Greetings from Day 3 at COP26. It’s like the blind man and the elephant—we are perceiving a lot, but there’s lots that is unseen. With that in mind, here’s what we are not seeing.
Our goal here is to represent agriculture, livestock, grazing and the nexus with conservation. COP26 is an attempt by most governments around the world to contain rising average temperatures to no more than 1.5 degrees Celsius, using 1850 (pre-industrialization) as a baseline. We are already at about 1 degree increase. Sometimes extreme weather—hurricanes, flooding, drought, derechos—are a result. While one can argue specifics—where is this taking place, how is it measured, etc.—we are all experiencing the results.
Part of our ranching operation lies in Colorado’s Moffat County, which is one of the world’s “hot spots.” Northwest Colorado’s temperatures have increased 2C or more already. In Moffat County, it is 2.1C. We are seeing, on the ground, in our lives, extreme drought which stresses vegetation, wildlife, livestock and people. You can call it “Global Weirding” but it is affecting us, without doubt.
While countries have delegations showcasing their assets and their concerns, an even bigger presence are the NGO’s (non-governmental organizations)—everyone from World Wildlife to the Amazon Alliance to the Antarctic and Southern Ocean Coalition to the Farm Bureau. Nature Conservancy has its own center. Thousands of “Observers,” including Pat, Ray and me for Solutions from the Land, are at COP26.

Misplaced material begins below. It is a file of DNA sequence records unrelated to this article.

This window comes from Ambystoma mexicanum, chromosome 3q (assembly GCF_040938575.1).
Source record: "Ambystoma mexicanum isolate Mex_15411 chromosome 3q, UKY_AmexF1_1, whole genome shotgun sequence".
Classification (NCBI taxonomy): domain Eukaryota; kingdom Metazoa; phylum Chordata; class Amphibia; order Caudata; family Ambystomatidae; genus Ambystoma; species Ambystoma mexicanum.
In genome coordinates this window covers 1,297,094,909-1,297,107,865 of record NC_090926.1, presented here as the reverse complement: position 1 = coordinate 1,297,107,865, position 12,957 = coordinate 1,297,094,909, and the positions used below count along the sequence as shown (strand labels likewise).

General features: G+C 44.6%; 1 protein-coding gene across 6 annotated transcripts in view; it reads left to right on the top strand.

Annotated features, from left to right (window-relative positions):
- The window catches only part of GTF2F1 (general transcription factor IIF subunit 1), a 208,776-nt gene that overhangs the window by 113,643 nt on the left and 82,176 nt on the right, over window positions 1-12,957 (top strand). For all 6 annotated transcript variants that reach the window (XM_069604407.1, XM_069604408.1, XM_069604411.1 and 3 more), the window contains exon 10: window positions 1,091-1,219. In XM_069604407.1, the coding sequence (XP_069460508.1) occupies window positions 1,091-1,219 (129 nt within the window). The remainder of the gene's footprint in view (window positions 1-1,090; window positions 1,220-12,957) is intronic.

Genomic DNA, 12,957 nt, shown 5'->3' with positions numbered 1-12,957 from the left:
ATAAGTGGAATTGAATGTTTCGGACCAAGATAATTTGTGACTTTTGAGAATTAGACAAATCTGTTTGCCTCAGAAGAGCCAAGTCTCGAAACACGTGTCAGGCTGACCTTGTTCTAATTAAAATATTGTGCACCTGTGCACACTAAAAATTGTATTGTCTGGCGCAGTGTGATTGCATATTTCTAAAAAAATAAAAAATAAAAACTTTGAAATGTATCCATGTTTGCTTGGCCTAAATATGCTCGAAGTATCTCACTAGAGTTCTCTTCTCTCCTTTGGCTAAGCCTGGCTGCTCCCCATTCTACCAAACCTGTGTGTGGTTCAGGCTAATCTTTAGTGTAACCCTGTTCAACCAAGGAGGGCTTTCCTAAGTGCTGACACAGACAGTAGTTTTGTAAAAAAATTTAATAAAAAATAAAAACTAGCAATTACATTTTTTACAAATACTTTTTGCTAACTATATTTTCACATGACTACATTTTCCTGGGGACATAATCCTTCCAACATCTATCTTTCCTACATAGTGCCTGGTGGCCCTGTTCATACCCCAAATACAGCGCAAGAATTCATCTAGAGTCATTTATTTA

While high level meetings are taking place to try to hammer out agreements to reach the goal of reduction in global warming, or Zero, as they call it, a literal babble of voices try to make themselves heard. China and Russia, two of the world’s biggest emitters of greenhouse gases, stayed home. It was a huge announcement yesterday when the Biden administration announced that a climate agreement had been reached with China.
What we don’t hear is a lot of practical solutions. While the high-level talkers are more sophisticated than the tens of thousands of demonstrators (WE WANT ACTION NOW!), I haven’t heard viable plans.
Lots of talk is about the “rich” countries–the biggest emitters–funding projects in affected “poor” countries to mitigate the environmental and economic consequences. What would this look like? How would the donators ensure that the money went to actually helping? And the first-world countries have problems of their own and don’t seem to have much appetite for sending billions.
Two “solutions” thrown around a lot are eliminating beef and grazing animals, and eliminating driving cars. Glasgow has a great public transportation system, but Wyoming does not. Many COP26 attendees celebrate indigenous cultures, but see everything through an urban lens.
In our community, and the larger food and forestry community, we do have solutions which will make a real impact. We have programs, such as the Fish and Wildlife Service’s Partners for Fish and Wildlife that get real work done on the ground, in the landscape. Ray Gaesser’s Iowa farm is a showcase for the world on how to produce crops at scale while improving soil and resources. The people on the land offer actual solutions.
This is the message we are conveying at this conference.